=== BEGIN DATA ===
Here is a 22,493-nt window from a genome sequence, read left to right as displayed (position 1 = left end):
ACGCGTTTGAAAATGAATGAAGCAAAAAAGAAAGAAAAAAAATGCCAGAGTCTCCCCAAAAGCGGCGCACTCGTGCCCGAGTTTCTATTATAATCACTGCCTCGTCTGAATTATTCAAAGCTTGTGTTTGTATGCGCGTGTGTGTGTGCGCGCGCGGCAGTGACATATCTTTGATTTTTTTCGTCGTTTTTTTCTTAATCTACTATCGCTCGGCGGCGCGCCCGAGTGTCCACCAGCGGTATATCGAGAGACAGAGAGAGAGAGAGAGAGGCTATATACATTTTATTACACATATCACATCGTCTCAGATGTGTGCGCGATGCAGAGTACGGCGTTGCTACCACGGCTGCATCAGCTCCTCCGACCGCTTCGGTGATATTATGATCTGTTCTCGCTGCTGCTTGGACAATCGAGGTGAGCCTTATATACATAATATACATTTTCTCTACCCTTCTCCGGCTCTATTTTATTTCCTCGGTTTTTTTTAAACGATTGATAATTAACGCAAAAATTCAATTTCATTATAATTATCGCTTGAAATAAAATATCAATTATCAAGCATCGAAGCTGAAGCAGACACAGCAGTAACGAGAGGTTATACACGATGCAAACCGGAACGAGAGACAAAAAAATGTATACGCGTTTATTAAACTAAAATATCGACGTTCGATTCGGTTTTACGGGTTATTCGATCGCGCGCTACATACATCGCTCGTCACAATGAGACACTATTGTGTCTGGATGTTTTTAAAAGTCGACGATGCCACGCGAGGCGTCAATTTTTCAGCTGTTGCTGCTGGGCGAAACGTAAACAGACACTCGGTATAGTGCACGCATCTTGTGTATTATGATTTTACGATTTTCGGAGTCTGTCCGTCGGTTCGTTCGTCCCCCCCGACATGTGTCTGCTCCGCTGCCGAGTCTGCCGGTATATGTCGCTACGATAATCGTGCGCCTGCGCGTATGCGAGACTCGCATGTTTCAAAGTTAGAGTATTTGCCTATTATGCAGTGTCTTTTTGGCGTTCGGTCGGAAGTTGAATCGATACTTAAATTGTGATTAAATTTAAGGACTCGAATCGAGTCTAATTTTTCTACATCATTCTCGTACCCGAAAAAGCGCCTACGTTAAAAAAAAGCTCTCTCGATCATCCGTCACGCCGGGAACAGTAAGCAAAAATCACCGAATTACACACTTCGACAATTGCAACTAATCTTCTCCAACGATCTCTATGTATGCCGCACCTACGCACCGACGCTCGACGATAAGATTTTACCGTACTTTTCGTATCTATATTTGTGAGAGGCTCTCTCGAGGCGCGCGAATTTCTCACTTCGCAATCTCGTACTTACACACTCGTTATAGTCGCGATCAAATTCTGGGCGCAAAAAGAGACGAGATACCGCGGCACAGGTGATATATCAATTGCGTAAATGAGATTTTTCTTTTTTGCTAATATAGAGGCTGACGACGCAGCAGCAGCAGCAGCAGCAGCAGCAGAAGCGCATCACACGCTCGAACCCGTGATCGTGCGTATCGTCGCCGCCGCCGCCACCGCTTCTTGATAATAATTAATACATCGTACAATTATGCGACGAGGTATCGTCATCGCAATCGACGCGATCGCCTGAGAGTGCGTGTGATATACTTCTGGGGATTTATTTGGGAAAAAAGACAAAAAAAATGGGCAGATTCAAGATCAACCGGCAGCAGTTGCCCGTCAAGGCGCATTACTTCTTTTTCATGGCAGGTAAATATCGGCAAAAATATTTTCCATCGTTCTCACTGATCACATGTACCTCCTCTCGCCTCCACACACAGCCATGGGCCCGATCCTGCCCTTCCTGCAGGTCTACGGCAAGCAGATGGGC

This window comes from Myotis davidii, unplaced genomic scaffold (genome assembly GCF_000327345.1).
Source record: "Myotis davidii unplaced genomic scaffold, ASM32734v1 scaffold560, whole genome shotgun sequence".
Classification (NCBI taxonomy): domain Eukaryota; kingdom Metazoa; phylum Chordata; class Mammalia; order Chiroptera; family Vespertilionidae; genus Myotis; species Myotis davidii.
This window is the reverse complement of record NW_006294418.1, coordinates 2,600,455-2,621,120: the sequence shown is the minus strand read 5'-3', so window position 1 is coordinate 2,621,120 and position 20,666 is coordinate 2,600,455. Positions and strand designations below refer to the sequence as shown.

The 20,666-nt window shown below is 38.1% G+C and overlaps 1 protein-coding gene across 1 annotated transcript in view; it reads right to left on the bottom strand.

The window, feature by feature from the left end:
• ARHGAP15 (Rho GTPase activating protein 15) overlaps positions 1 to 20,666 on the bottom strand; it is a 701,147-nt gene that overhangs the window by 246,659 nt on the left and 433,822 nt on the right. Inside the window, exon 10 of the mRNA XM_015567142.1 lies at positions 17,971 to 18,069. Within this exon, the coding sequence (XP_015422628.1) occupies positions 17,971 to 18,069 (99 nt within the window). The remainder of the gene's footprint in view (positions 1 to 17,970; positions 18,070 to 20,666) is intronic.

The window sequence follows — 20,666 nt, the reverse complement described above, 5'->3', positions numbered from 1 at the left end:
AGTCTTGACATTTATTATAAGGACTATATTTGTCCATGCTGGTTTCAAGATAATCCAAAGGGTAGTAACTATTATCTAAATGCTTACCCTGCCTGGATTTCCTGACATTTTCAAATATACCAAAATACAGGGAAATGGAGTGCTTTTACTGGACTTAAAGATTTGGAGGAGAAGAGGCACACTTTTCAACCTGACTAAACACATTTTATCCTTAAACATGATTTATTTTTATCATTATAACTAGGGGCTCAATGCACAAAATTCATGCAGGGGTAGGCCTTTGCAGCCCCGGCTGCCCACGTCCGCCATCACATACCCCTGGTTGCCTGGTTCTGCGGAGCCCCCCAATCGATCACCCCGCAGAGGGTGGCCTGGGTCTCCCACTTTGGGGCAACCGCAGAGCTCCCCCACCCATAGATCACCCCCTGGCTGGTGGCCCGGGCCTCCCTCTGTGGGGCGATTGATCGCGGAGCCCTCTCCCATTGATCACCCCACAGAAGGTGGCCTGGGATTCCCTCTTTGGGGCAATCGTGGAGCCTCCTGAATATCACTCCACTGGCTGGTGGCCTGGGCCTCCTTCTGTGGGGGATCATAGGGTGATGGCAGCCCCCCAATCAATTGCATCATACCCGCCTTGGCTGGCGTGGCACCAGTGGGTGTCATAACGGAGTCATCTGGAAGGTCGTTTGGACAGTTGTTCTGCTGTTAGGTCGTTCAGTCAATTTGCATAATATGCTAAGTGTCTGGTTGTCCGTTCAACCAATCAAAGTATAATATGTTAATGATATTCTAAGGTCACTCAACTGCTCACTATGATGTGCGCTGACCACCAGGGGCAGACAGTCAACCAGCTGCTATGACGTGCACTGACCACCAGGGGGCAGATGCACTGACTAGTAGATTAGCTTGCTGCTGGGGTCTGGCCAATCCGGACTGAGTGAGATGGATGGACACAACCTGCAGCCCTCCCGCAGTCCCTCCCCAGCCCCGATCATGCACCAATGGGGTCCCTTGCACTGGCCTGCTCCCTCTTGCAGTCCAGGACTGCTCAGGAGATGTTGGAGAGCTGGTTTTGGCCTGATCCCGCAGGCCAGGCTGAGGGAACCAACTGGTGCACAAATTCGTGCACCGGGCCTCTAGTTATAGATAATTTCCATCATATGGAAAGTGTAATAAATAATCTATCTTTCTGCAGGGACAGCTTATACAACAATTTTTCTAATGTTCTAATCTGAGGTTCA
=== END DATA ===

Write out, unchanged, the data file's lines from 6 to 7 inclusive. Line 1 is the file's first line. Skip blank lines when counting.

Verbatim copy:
This window is the reverse complement of record NW_006294418.1, coordinates 2,600,455-2,621,120: the sequence shown is the minus strand read 5'-3', so window position 1 is coordinate 2,621,120 and position 20,666 is coordinate 2,600,455. Positions and strand designations below refer to the sequence as shown.

The 20,666-nt window shown below is 38.1% G+C and overlaps 1 protein-coding gene across 1 annotated transcript in view; it reads right to left on the bottom strand.